"I firmly believe that the good will prevail, the good Lord willing," he said. "I'm not a quitter, and I wasn't elected to let these people down. And I have no intention to do that."

But Barkett's headaches are just the latest in Alexander County, which Greenwell said has "been in a downward spiral" for decades.

The decay is perhaps most glaring in the county seat of Cairo, a once-bustling port city at the confluence of the Ohio and Mississippi rivers.

The outpost served as Gen. Ulysses S. Grant's headquarters in the Civil War's infancy, then steamboats helped make it a vital transportation nexus. By the 1920s, when 15,200 people called Cairo home, the city was a hub of commerce, thanks to rails and rivers, before its importance waned as the nation turned to interstate highways and air travel.

City never really recovered
Matters worsened when a race riot erupted in 1967, fueling the exodus of employers and residents. The city has never really recovered from it.

The riverfront now resembles an Old West ghost town, its facades crumbling and windows boarded up. Some of the buildings are little more than heaps of bricks. Other structures are overrun with weeds. Some of the hulking buildings, many dating to the 19th century, offer ample cover for drug dealers and users.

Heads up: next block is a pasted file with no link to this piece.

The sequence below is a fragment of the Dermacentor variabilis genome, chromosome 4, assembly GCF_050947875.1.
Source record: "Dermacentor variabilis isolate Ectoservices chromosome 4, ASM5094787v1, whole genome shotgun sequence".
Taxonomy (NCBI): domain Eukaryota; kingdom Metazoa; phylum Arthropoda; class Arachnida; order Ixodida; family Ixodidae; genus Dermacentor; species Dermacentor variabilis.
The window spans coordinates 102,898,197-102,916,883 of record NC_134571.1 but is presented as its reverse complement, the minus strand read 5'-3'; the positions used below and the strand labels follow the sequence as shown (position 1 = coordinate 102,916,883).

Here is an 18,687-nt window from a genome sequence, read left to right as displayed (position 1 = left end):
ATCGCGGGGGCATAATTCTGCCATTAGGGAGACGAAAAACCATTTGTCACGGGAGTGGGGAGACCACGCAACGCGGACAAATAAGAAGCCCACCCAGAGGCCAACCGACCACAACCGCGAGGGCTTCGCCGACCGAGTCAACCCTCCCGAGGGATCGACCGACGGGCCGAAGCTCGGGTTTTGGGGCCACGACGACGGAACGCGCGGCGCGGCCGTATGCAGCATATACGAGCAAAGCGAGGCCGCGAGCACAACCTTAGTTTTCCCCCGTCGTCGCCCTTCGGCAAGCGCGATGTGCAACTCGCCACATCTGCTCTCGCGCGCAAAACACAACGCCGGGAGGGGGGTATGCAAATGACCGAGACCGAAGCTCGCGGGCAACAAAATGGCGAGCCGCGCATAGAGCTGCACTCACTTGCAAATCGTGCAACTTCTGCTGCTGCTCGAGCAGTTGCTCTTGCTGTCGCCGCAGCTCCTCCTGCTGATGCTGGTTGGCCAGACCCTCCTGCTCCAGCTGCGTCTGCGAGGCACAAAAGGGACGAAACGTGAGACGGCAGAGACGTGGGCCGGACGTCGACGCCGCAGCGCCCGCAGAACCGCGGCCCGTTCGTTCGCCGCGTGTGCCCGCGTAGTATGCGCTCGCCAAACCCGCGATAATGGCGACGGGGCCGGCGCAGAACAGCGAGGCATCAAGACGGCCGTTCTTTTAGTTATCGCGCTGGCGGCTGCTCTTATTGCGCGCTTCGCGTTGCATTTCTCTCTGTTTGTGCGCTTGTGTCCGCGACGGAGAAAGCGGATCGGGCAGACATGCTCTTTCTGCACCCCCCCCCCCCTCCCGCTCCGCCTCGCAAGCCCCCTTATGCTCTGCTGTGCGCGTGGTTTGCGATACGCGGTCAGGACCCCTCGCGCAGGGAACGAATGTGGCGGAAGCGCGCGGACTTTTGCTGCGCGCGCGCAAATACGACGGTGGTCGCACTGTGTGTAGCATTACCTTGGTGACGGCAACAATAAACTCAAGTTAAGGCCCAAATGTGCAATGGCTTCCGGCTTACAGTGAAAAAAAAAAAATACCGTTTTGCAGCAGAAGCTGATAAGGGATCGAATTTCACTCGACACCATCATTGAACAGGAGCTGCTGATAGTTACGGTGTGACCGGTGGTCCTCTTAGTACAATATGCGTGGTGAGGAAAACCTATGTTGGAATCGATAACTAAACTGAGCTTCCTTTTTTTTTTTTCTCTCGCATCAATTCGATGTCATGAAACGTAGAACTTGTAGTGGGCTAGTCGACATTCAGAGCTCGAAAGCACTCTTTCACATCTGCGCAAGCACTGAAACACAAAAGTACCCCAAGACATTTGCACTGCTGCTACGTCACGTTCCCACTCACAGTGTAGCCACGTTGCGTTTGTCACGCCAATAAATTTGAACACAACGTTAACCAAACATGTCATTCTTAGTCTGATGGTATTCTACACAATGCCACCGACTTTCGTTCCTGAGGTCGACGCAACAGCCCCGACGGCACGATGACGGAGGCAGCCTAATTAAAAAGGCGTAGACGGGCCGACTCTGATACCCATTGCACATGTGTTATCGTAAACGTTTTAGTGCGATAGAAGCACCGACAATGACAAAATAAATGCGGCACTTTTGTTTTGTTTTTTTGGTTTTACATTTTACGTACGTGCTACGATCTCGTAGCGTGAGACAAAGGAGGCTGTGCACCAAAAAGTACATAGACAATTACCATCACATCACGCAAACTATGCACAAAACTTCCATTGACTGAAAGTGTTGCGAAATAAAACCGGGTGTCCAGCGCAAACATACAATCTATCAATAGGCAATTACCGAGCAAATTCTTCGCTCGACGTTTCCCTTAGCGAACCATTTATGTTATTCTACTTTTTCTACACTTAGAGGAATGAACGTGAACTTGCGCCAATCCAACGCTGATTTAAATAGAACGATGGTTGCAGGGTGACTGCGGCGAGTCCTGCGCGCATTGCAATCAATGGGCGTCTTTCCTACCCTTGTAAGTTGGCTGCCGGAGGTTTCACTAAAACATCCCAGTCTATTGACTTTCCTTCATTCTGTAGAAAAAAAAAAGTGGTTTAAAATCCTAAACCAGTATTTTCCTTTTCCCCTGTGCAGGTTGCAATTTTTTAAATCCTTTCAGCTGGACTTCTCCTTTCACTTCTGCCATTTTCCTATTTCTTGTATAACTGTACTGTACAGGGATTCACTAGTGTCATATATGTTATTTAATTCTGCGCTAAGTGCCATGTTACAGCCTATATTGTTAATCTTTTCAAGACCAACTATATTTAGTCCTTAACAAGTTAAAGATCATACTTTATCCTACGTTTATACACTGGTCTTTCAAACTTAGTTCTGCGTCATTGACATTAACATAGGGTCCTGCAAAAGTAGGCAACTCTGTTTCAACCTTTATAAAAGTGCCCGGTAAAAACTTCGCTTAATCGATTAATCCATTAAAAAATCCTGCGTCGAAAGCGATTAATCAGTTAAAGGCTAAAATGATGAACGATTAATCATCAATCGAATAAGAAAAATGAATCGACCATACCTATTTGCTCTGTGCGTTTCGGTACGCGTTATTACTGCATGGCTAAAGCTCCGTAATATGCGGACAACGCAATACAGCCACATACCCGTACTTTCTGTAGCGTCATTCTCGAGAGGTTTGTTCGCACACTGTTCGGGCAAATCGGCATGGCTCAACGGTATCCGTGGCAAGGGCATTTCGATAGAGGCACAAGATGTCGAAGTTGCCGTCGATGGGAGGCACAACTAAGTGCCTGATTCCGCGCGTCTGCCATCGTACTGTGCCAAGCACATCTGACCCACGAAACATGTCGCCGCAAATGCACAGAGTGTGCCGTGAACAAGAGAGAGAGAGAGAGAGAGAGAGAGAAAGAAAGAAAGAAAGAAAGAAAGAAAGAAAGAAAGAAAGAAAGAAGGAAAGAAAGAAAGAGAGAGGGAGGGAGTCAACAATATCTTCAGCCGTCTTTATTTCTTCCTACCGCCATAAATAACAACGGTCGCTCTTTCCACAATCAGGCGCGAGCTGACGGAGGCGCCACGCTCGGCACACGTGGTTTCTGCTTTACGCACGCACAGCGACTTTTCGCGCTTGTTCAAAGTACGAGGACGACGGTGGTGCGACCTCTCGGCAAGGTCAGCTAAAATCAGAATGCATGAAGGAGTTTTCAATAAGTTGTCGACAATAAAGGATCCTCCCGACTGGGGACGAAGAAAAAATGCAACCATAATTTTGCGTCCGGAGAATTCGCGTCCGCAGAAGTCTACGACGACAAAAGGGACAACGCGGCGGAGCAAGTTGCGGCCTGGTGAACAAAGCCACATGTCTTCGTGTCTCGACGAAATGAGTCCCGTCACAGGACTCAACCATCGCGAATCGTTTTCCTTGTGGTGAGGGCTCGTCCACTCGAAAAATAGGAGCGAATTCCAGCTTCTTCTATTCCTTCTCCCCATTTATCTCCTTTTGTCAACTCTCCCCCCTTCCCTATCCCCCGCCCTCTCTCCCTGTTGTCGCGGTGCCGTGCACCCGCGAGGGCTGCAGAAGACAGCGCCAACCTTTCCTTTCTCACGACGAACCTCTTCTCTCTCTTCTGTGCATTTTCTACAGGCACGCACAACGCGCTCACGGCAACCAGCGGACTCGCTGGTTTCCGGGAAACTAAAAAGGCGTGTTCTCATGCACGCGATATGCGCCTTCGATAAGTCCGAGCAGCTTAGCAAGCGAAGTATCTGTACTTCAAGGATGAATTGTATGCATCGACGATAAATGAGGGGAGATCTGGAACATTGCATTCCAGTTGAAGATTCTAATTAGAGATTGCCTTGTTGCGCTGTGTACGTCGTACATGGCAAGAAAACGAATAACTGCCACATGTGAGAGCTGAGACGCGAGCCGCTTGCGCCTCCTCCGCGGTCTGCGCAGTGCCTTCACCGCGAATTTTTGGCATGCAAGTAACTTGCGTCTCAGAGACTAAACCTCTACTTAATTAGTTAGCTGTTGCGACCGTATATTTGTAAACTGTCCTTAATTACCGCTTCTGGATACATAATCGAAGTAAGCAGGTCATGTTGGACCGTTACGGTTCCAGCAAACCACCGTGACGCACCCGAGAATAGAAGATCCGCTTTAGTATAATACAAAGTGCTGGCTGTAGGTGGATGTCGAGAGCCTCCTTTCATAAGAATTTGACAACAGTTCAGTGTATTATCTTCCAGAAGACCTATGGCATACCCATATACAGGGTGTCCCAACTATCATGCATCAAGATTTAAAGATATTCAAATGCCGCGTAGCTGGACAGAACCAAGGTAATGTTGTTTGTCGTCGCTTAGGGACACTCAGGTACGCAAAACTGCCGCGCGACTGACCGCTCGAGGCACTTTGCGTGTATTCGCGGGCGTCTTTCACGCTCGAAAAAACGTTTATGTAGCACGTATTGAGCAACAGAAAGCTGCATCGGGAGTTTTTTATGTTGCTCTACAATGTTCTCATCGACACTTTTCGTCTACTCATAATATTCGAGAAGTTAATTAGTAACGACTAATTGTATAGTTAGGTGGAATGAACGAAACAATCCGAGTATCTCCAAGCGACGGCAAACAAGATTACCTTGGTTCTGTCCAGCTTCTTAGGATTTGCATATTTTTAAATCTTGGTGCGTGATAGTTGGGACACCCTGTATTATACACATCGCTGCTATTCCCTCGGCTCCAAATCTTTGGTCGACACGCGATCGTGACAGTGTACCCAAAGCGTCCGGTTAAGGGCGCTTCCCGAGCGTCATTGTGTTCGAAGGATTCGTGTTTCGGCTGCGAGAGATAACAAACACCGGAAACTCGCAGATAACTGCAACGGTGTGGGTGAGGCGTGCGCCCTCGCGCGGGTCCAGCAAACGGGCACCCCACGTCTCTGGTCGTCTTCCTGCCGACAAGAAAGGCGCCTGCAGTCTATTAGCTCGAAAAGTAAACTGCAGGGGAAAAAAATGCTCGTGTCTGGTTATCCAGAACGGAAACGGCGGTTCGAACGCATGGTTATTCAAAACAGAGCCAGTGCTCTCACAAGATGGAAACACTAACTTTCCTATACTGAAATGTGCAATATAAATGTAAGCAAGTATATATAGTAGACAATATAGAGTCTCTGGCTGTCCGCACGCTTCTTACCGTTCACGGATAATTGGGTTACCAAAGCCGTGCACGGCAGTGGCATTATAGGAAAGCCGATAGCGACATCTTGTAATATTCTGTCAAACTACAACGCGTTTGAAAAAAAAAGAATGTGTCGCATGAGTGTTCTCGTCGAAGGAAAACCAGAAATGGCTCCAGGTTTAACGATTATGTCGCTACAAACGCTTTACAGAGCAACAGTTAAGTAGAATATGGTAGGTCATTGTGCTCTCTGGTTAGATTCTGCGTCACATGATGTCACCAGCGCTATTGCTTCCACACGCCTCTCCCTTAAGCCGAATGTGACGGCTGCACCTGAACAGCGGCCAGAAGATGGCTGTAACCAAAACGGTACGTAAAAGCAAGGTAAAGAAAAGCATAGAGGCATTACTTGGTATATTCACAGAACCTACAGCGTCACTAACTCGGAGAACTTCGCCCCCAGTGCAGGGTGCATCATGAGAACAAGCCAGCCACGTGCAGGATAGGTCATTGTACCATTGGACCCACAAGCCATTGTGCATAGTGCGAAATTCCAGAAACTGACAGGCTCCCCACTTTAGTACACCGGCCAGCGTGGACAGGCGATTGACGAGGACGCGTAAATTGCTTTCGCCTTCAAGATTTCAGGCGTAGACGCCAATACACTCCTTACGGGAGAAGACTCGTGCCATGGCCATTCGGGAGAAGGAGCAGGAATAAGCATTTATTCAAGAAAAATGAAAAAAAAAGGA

And there seems to be no relief in sight.

Since 2000, Alexander County's population has slumped about 15 percent, to an estimated 8,200 last year.

The median home household income as of 2007 was $28,443 — nearly half the statewide level — while roughly 27 percent of county residents were living below the poverty line, more than twice the 11.9 percent statewide. In August, the unemployment rate was 11.9 percent.

Greenwell said that has resulted in a dwindling tax base made worse because the county probably has more public housing than privately owned. Census records show there was one building permit issued by the county last year.

"How can a community survive with that imbalance?" she said.

The financial woes have touched more than the sheriff's department.

Residents don't seem surprised